2. Mishle (Proverbs), 9:17; Nedarim 91a.
3. Rabbi Ahron Soloveichik, Logic of the Heart, Logic of the Mind, (Jerusalem: Genesis Jerusalem Press, 1991) p. 55.
There is a beautiful end to this story: "Then, [the famous sage, tzaddik and exponent of mussar] Rabbi Simcha Zissel Ziv of Kelm enunciated an entirely different approach. How can anyone blame a man like Darwin for propounding his theories of evolution and descent from animals and lower forms of life? He kept the company of so many British lords who were only interested in waging war, people with little or no regard for the rights of their fellow beings.... 'If Darwin had mingled with individuals like my mentor, Rabbi Yisrael Salanter,' said Reb Simcha Zissel, 'he could never have uttered such a ridiculous theory.' Rabbi Simcha Zissel Ziv contended that the most effective way to counteract Darwinism and any teaching antithetical to the Torah is not to avoid them but to overcome them by inculcating moral and ethical values" (ibid).
Obviously, we know today that Darwin's theories are far from foolish. They have added much to our knowledge, though the discussion concerning his claims still continues. The venerable Rav Avraham Yitzchak Kook, mystic, philosopher and former Chief Rabbi of British Mandatory Palestine, was of the opinion that evolution conforms to the teachings of Kabbalah. See for example: Oroth Hakodesh, vol. 2, p 537.
4. See for example: Responsa of the Rosh 43.9 and Responsa Mahari Bruna, 189.
5. It is well known that the "heretic" Uriel da Costa of Amsterdam (1585-1640), forerunner of Spinoza, was put under a ban several times by the leaders of the Portuguese Spanish Synagogue in Amsterdam and consequently committed suicide. Concerning this most unfortunate and tragic case, the famous sage Rabbi Baruch Halevi Epstein, author of the Torah commentary Torah Temimah, made the following comment:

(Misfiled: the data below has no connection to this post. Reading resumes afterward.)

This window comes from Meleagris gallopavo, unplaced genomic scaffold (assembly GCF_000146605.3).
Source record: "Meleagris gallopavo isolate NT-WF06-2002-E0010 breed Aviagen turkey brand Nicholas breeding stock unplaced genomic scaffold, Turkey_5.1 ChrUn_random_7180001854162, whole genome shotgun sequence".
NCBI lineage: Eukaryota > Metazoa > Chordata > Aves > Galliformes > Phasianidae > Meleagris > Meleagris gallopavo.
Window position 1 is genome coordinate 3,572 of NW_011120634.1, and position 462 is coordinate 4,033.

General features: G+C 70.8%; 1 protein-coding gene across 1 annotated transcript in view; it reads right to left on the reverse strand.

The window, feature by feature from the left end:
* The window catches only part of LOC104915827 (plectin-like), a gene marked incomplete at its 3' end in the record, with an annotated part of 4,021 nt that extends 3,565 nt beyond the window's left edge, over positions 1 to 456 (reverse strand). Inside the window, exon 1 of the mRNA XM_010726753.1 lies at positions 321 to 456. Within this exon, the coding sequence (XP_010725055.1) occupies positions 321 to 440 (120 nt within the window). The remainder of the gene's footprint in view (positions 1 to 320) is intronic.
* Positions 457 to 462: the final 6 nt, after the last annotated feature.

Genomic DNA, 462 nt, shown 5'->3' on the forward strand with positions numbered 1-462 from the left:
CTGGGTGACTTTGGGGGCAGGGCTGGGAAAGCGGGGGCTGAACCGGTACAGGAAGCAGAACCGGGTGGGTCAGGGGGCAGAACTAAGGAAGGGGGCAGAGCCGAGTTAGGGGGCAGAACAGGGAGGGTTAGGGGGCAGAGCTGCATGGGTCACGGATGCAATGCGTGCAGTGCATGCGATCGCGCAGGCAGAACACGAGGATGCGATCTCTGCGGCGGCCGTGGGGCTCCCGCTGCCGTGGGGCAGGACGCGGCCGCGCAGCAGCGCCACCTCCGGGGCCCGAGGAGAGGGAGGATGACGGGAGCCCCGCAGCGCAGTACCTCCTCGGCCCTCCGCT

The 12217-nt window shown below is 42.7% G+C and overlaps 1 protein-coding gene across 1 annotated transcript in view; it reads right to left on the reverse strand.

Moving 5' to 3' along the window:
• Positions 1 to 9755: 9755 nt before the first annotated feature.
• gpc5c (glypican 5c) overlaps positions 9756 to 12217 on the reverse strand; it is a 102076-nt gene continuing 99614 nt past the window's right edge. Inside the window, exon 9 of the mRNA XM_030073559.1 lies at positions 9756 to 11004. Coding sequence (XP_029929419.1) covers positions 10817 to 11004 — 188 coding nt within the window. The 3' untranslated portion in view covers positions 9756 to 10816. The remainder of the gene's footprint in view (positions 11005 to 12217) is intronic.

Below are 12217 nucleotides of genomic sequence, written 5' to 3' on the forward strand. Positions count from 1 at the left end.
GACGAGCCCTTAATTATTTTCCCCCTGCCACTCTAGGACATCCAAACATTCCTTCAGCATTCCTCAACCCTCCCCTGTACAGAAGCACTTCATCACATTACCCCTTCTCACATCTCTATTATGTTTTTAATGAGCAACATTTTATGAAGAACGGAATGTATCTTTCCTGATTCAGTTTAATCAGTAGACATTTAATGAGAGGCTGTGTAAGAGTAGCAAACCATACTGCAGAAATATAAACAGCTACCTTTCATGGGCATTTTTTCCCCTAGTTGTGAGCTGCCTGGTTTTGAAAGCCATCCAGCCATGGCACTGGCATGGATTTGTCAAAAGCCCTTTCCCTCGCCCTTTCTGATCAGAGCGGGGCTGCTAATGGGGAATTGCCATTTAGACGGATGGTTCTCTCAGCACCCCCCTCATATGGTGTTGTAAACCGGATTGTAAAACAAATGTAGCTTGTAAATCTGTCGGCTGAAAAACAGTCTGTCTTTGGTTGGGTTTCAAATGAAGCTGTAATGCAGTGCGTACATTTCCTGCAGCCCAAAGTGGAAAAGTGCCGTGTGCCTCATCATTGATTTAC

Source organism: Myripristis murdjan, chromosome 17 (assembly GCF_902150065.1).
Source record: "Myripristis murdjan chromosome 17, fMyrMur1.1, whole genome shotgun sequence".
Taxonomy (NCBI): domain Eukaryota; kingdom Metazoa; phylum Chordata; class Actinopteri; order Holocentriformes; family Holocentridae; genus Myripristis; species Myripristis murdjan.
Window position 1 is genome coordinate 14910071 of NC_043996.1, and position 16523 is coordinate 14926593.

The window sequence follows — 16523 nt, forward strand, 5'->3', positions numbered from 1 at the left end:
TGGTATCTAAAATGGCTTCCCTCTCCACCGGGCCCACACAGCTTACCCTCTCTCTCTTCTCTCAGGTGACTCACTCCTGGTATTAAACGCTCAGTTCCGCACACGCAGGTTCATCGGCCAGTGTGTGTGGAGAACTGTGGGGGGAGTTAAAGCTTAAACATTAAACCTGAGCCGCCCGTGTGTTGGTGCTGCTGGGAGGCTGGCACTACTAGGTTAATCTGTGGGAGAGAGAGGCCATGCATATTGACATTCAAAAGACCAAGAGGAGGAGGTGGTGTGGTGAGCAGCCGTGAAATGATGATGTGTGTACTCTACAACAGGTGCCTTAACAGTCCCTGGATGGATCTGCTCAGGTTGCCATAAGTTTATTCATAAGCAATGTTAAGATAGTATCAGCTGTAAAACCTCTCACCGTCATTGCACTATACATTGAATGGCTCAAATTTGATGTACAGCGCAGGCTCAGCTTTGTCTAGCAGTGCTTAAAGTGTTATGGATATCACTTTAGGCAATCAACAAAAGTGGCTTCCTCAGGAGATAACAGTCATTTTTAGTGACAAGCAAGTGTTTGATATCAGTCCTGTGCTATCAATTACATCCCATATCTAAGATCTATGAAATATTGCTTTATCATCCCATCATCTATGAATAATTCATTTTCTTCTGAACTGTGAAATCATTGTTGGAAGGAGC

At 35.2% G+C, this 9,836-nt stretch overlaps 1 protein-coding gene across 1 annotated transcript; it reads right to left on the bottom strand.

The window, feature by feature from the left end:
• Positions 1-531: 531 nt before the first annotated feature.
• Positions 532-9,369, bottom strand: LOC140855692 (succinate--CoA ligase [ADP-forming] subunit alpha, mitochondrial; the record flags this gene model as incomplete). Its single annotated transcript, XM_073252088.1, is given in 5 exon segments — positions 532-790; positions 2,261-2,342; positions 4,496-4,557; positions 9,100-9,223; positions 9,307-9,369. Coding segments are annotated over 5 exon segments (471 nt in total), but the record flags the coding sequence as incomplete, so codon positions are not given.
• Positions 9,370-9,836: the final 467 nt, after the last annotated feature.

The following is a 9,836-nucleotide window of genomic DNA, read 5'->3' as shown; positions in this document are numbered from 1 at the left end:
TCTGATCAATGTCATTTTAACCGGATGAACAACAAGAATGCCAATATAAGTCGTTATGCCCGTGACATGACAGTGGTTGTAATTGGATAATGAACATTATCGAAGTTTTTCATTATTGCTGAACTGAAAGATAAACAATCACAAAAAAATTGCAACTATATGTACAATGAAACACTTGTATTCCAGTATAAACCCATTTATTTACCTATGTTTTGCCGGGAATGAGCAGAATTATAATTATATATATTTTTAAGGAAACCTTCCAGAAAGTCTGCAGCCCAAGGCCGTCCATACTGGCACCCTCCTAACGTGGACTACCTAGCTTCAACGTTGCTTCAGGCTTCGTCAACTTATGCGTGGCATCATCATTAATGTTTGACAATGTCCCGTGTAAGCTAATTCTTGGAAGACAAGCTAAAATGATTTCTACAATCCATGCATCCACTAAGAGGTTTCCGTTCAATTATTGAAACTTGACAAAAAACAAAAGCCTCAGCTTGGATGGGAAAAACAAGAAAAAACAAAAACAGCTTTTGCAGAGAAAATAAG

"This phenomenon, to our sadness, seems to repeat itself in every generation. Whenever people quarrel over matters related to ideology and faith, and a person discovers his more lenient opinion is in the minority, all too often--although his original view differed only slightly from the majority--the total rejection he experiences pushes him over the brink. Gradually, his views become more and more irrational and he becomes disgusted with his opponents, their Torah and their practices, forsaking them completely.... Instead of instructing him (da Costa) with love and patience and extricating him from his maze of doubts by showing him his mistake, they disparaged him. They pursued him with sanctions and excommunication, cursing him until he was eventually driven away completely from his people and his faith and ended his life in a most degrading way..." (Mekor Baruch, chapter 13:5.)
This surely applies to the ban on Spinoza as well, although there may have been political motives to this ban so as not to create a frontal clash between the Portuguese Spanish Jewish community and the Dutch authorities.
6. American writer and poet Arthur Guiterman.